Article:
Why does Kenya produce so many world-class long-distance runners?

When Eliud Kipchoge completed the Berlin Marathon in 2:01:39 in September 2018, he was not only celebrating victory in that particular race but also a new world record. Kipchoge, who was recently named world male athlete of the year at the end-of-season IAAF Awards, comfortably beat the previous record of 2:02:57, which was run by Dennis Kimetto in the German capital four years ago. Before Kimetto, the fastest ever marathon time belonged to Wilson Kipsang, who finished 15 seconds faster than the previous incumbent, Patrick Makau.

What, aside from the fact that they are all very fast over long distances, do the four aforementioned athletes have in common? Each of them hails from the same country: Kenya. The East African nation is not exactly small, but its population of 49.7 million means it ranks as only the 28th largest state on the planet. Why, then, is it so good at producing long-distance runners?

As you might expect, both nature and nurture play a part. Most Kenyan athletes hail from mountainous areas of the country, and living in high altitude from a young age aids their running ability. Those who spend long periods in such conditions tend to develop stronger lungs and more red blood cells than the average person, which generally allows them to perform better when it comes to physical activities which require endurance.

Many have claimed that the genes of East Africans lend them some sort of inherent advantage in this field, but there is currently no evidence of this. However, the fact that many Kenyans are naturally lean is a possible explanation for the vast numbers of marathon runners the country produces.

“We have found that young Kenyan kids from rural areas who do a lot of running have incredible VO2 maxes,” Daniel Lieberman, a Harvard professor who studies the evolution and history of running, told NPR in 2015. “They have VO2 maxes most of us would dream to have. It’s probably due to a combination of factors: that they’re very active and living at high altitude and perhaps some genetic component.”

If altitude was the only factor, however, we would expect to see numerous world-class runners from Peru, Nepal, Bolivia and parts of China and India. That is not the case, though, so there are other reasons why Kenya – and, to a lesser extent, northern neighbours Ethiopia – dominate this discipline.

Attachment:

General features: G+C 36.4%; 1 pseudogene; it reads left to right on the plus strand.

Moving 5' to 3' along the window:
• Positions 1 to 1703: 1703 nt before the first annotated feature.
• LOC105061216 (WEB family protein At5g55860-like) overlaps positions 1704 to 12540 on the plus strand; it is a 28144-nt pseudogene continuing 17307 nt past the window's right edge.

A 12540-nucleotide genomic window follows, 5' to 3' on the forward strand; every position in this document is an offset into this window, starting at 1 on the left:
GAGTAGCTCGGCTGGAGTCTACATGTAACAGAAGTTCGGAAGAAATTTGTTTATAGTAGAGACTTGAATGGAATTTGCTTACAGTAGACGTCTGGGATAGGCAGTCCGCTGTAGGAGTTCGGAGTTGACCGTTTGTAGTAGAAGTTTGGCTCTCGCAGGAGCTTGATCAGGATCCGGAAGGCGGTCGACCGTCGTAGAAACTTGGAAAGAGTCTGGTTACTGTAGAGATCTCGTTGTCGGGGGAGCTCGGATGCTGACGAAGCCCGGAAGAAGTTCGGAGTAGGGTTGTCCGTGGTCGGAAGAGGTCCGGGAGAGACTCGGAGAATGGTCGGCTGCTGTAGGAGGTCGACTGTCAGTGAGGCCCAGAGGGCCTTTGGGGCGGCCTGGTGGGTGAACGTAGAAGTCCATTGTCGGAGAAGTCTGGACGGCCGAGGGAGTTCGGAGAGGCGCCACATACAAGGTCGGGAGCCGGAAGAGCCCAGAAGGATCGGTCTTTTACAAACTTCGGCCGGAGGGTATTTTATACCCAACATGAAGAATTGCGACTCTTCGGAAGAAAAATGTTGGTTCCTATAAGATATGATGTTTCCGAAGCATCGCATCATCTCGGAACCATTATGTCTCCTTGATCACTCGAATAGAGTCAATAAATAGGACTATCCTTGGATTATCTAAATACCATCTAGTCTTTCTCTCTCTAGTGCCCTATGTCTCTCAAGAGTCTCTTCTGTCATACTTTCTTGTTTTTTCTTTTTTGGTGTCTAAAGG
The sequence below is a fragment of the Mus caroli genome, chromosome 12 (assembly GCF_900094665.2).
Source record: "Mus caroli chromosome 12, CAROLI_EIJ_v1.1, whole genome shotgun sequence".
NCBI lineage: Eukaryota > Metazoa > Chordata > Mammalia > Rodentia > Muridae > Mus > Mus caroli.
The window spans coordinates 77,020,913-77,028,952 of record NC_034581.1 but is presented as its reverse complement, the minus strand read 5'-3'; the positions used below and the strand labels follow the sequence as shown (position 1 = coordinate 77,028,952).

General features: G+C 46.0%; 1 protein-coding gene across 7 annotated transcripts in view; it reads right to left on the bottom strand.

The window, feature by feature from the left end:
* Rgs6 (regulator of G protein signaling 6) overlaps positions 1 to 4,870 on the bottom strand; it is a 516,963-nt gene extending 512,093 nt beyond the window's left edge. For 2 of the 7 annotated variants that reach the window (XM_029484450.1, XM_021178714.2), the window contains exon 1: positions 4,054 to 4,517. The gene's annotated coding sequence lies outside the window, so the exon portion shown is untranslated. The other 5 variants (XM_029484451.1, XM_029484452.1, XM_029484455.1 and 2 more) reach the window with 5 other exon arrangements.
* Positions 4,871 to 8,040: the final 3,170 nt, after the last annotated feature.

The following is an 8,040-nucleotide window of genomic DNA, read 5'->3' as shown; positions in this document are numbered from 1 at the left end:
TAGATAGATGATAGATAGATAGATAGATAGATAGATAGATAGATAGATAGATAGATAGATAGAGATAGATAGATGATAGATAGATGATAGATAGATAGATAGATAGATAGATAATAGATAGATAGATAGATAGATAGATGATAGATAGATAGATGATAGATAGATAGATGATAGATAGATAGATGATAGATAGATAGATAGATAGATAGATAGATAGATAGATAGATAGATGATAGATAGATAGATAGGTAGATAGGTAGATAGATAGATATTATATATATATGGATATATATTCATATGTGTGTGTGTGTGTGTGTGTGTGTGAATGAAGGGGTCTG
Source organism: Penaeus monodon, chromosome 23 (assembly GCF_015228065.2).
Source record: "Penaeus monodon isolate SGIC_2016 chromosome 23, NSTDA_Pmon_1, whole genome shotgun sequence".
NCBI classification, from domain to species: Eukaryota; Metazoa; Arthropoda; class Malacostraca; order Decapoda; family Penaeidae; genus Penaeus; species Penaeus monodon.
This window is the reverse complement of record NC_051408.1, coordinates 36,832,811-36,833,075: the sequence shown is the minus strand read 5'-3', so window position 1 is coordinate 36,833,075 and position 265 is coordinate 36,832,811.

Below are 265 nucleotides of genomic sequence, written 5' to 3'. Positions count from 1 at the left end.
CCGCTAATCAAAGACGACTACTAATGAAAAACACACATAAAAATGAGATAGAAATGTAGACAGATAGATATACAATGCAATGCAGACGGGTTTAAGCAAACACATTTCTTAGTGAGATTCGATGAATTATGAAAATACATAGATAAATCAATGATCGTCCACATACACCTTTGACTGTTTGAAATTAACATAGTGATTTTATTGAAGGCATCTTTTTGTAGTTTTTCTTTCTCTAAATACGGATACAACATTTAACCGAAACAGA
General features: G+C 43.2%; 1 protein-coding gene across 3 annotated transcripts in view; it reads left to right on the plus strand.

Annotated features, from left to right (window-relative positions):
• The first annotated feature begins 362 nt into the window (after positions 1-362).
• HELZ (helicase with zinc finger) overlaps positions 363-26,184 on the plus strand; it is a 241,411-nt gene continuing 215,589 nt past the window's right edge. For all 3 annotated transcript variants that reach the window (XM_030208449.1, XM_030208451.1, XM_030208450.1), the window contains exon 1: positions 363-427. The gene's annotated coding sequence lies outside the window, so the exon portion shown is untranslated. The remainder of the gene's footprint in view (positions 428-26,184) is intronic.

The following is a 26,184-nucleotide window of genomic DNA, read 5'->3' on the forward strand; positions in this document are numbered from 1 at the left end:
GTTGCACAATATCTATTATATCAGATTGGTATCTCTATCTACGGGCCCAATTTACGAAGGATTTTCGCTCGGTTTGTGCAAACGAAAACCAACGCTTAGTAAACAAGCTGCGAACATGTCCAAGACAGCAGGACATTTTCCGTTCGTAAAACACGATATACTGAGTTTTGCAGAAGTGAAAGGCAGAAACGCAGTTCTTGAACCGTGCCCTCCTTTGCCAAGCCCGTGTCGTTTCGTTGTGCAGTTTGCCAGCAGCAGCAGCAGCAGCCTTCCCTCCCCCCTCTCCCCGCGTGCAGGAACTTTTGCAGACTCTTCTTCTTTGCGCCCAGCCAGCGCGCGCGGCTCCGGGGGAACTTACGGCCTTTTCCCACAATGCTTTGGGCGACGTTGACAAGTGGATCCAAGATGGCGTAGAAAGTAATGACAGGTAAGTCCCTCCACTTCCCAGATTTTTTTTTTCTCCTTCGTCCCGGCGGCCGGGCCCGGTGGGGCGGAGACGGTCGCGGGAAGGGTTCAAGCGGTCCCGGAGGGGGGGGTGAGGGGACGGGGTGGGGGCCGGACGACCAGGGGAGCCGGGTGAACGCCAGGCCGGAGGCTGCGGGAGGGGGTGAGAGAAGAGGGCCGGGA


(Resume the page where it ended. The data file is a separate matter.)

Intriguingly, most of Kenya’s long-distance runners come from a minority tribe, the Kalenjin, who are thought to number no more than 4.5 million people. There is a strong running culture in this community, with Kip Keino – an Olympic gold medallist in the 1500 metres in 1968 – kick-starting a chain whereby each generation is inspired by the one that went before. For those growing up in Kalenjin communities, becoming a professional athlete is the dream.

That is particularly significant when you consider that success on the track or road is a potential route of poverty for both youngsters and their families. A substantial amount of time is therefore dedicated to the pursuit, and hundreds of scouts and coaches are on hand to ensure the most talented children do not slip through the net.

There is one myth we can debunk, though: the suggestion that Kenyans make for excellent long-distance athletes because they run several miles to school while they are young. This idea has been dismissed by countless Olympians from the East African country, while 14 of 20 respondents to a survey revealed that they either walked to school or caught a bus, much like youngsters from Europe or the United States.

Kipchoge’s remarkable time in Berlin caught many by surprise. It is not a shock, however, that the latest athlete to break the marathon world record comes from Kenya.

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